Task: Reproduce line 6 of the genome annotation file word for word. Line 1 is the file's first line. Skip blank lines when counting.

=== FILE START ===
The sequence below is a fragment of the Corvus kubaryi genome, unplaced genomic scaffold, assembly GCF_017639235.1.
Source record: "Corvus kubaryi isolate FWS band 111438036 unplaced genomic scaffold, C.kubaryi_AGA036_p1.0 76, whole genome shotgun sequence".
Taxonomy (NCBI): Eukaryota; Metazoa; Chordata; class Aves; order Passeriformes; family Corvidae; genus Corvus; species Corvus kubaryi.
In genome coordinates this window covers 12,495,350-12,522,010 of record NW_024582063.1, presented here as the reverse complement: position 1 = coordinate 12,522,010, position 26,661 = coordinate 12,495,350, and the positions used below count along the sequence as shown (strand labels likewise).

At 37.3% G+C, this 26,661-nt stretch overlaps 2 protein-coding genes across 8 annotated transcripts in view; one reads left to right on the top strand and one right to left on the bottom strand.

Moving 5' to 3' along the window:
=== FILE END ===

Moving 5' to 3' along the window: